Sports Nutrition Basics - What to eat before you exercise

Author: Nicole Saliba, Accredited Practising Dietitian   Date Posted:24 November 2021 

Sports Nutrition Basics - What to eat before you exercise

One of the most common questions I get as a sports dietitian is: "What should I eat before and after a workout?" When it comes to diet and exercise, the common saying— “food is fuel”— is definitely true. Eating a healthy balanced diet and timing your meals and snacks can help your body perform at its best and recover.. Whether you’re training for a marathon, hitting a gym session, or going for a casual weekend bike ride, the food you eat and drink:

 

  1. Provides the muscles and body with energy so you can get the most out of your workout
  2. Boosts exercise performance and helps you sustain exercise intensity
  3. Helps you reach your body composition goals whether its fat loss or muscle gain
  4. Helps to start the recovery process (seeya later, sore muscles)


What should you include in a meal or snack before exercising?


What you eat and when you eat it can have a huge impact on your performance and recovery. A pre-workout meal or snack is designed to sustain energy levels, boost exercise performance, hydrate, preserve muscle mass, and promote recovery. As a general rule, your choice of pre-workout meal or snack should:


Include a source of carbohydrate to help fuel working muscles

  1. Be low to moderate in fat so it's easy to digest
  2. Include some fluid to prevent dehydration
  3. Be easy to digest to avoid any gut discomfort so nothing too rich or high in fibre
  4. Be well timed (i.e. not 5 minutes before you start) to avoid digestive processes competing with working muscles. When we eat the blood tends to go towards our digestive system. When we exercise we want a good blood supply to the muscles. 
  5. Include familiar foods that are enjoyable. Trying the new spicy stir-fry from your favourite thai restaurant the night before a fun run is not ideal

How long before exercise should I eat?


Meals should be eaten approximately 2-4 hours prior to exercise or sporting events to ensure plenty of time for food to be emptied from the stomach, digested and absorbed. Lighter snacks can be eaten 1-2 hours in advance to give the body a last minute energy boost. If you are an early morning riser then making sure you have a good meal the night before and maybe a little snack before is ideal. You can exercise on an empty stomach in the morning as long as the session isn’t longer than 60-90mins.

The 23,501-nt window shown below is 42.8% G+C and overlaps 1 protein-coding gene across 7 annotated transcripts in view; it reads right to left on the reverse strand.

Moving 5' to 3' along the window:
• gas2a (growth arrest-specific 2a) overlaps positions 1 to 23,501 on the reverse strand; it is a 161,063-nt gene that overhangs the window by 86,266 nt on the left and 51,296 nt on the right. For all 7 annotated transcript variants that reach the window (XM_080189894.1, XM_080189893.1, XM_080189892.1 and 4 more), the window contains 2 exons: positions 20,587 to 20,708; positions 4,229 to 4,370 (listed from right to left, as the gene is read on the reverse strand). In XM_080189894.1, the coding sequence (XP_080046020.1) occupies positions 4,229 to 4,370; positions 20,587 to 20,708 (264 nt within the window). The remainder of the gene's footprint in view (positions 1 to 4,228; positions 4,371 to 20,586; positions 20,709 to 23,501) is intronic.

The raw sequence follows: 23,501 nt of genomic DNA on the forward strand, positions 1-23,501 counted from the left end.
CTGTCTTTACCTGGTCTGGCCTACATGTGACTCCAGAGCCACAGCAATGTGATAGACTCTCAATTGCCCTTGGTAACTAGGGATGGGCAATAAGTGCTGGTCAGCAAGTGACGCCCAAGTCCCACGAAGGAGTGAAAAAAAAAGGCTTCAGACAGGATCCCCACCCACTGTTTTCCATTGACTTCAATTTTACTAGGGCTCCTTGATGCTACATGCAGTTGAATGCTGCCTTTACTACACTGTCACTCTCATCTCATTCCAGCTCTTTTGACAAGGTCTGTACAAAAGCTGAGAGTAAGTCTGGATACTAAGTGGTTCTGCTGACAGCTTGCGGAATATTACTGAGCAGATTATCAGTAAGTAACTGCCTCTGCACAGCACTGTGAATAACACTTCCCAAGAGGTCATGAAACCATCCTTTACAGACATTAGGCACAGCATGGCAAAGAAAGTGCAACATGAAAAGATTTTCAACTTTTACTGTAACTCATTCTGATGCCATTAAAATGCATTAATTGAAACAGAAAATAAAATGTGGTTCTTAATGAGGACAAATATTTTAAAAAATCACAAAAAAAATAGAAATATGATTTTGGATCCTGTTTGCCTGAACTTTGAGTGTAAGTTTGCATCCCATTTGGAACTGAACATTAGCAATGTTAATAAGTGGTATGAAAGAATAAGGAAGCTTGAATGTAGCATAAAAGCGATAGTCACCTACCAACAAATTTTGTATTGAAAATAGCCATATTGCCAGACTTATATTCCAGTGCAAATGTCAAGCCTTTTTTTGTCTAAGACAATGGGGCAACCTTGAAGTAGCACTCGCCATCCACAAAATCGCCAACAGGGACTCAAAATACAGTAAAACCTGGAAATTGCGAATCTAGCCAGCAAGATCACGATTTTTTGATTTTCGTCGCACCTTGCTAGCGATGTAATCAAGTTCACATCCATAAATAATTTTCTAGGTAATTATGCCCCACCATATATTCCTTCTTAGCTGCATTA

What nutrients are important for the working muscles during exercise?


Protein before exercise can help maintain and increase lean muscle mass, which is important for maintaining a healthy body composition that supports fat burning and health (i.e. the higher your lean mass, the higher your metabolism or resting metabolic rate). 
Protein can also reduce markers of muscle damage which means you will recover faster and better adapt to an exercise program over time. Protein provides amino acids which are the little building blocks of protein. They help boost muscle building. 


Carbohydrate before exercise helps fuel your training and promotes recovery. Carbohydrates are fuel for your "engine" (muscles). And, the harder your engine is working, the more carbs you need to keep going. During the early stages of medium-intensity exercise, carbohydrates provide 40-50% of energy requirements. Contrary to popular belief, carbohydrates aren’t just important for endurance athletes and marathon runners. Carbohydrates enhance exercise performance during endurance-based activities as well as short-term (~1hr), high-intensity exercise. Eating  carbohydrates ingestion combined with protein, improves muscle building and prevents muscle breakdown.


Fats before exercise do not appear to be an advantage or disadvantage to sports performance. However, high fat intakes can produce gut discomfort in athletes.


What’s an ideal pre-workout meal or snack?


The decision whether or not to have a meal or smaller snack before your exercise session depends on your individual needs. A meal should be a mixture of protein-dense foods, carbohydrate-rich foods, a small amount of fat and an optional serve of salad or vegetables. Some examples of ideal pre-workout meals and snacks include:

  • Natural muesli & greek yoghurt
  • Yoghurt & fruit
  • Activate Foods Banana Bread
  • Porridge or weetbix with milk
  • Protein smoothie (protein powder/high protein yoghurt+ + fruit + fluid)
  • Green smoothie (protein powder + banana + apple + kale + fluid)
  • Whole-wheat crackers + peanut butter + banana
  • Home-made porridge
  • Poached eggs on toast
  • Vegetable omelette + sourdough bread
  • Whole-grain wrap + lean chicken/beef/turkey/salmon/egg + salad
  • Lean beef stir-fry + vegetables + basmati rice
  • Grilled steak + veggies + sweet potato mash
  • Greek yoghurt + fresh fruit + nut/seed mix
  • Homemade muesli bar/high fibre muffin
  • Sushi or rice paper rolls

Take Home Points

  • Your body needs carbs to fuel your working muscles
  • Protein is there to help build and repair muscles
  • Get a combination of the protein and carbs in your body 1 to 4 hours pre-workout and within approximately 60 minutes post-workout.
  • Never try anything new food or drink on the same day as a race or sporting game 

 
 
Not sure if you’re getting the most out of your workouts? Book in a session with an Accredited Practising Dietitian from Eatsense here.

 


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